Meet: Kyle Martin
Real-time Operations Lead
Lockheed Martin Astronautics, Denver, Colorado
Who I Am
I am an aerospace engineer working in real-time operations on the Mars
Global Surveyor (MGS) spacecraft. As with the majority of the members
of the spacecraft team, I have several job titles/duties. They include
real-time operations (RTO) lead, on-console ACE and systems engineer.
As the RTO Lead, I ensure there are ACEs on-console for the required
coverage times. For example, from spacecraft launch to three months later,
the ACEs were on-console 24 hours a day, seven days a week. During cruise,
we were on-console only during the normal work week, several hours a day.
At Mars Orbit Insertion we staffed 24 hours a day. We are presently in
aerobraking, which also requires the ACEs to be on-console 24 hrs a day,
seven days a week. We have six certified ACEs that work the on-console
rotation. I schedule the ACEs (including myself) for various shifts, making
sure there is adequate off-time to prevent "burn out." Also, as the RTO
lead, it is important to ensure the ACEs are all performing to the high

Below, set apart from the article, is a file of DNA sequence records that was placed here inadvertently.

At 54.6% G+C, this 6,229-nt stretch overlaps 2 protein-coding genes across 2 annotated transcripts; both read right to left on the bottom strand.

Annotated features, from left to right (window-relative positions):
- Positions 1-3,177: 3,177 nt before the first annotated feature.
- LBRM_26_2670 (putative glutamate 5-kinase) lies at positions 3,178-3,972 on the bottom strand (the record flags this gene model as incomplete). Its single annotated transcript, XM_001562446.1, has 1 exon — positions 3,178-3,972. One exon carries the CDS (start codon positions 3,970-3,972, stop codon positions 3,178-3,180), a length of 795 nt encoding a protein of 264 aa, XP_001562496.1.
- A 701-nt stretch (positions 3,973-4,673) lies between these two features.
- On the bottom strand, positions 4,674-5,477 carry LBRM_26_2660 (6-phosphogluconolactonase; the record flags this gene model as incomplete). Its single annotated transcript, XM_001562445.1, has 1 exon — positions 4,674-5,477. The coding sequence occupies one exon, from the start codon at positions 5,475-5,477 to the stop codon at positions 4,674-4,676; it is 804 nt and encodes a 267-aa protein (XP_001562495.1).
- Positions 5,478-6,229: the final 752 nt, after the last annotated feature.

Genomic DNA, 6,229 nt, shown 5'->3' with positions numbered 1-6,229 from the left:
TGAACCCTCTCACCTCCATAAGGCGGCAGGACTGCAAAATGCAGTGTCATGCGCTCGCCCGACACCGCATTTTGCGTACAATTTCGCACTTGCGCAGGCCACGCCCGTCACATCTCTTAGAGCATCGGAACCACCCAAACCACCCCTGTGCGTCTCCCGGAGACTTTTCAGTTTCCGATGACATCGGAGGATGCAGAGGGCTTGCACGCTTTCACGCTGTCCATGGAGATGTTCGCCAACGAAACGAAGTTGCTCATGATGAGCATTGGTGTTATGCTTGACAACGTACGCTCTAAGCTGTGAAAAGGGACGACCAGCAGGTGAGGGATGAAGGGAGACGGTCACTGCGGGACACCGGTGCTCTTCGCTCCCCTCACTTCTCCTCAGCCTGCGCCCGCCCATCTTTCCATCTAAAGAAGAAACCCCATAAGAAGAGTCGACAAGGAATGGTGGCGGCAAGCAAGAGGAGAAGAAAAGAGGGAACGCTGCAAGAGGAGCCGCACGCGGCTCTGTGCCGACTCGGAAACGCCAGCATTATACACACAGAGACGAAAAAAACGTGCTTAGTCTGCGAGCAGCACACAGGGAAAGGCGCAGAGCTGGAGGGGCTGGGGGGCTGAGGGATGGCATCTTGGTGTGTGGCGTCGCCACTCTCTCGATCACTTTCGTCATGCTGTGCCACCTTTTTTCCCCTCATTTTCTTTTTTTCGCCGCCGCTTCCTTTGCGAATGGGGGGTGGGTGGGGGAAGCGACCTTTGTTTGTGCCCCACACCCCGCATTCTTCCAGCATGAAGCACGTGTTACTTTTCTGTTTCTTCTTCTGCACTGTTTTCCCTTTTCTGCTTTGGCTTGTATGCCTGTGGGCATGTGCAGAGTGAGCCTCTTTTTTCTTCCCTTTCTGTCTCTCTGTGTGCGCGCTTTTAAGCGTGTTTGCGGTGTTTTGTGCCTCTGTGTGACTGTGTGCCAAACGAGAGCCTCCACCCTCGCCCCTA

expectations the Jet Propulsion Laboratory (JPL) and Lockheed-Martin place
on ourselves. We have a fantastic group of ACEs who perform the ACE job
to near perfection.
As an ACE, I work with the Deep Space Network (DSN) complexes that are
located in California (near Barstow, call sign Goldstone), Australia (Canberra)
and Spain (Madrid). At any given time, at least one of the DSN complexes
has our spacecraft in view. It is that station that I will be working
with. The spacecraft sends data down to Earth and they are received by
the appropriate antenna at the DSN complex that has MGS in view, and routed
via satellite/ground lines to JPL. At JPL, the Data Systems Operation
Team archives the data and "broadcasts" it to various "end users." The
spacecraft team (one of the end users) here in Denver is one of the primary
users of the data. It is my job to verify that this process of delivering
data is successfully working, from end-to-end. Another very important
function of the ACE is to radiate commands to the spacecraft. Our goal
as ACEs is "error-free" commanding. The ACEs have a tremendous responsibility
since they are the ones "pushing" the button that radiates the command
file to the spacecraft. There have been cases where other spacecraft have
been "lost in space" or damaged as a result of an ACE radiating the wrong
command file to the spacecraft. That's why we take our jobs very seriously.
When commanding the spacecraft, I always enjoy a tremendous amount of
personal satisfaction when I've successfully completed radiation of a
command file. I'm certain the other ACEs would agree with that feeling
As a systems engineer, I'm part of a group that creates the command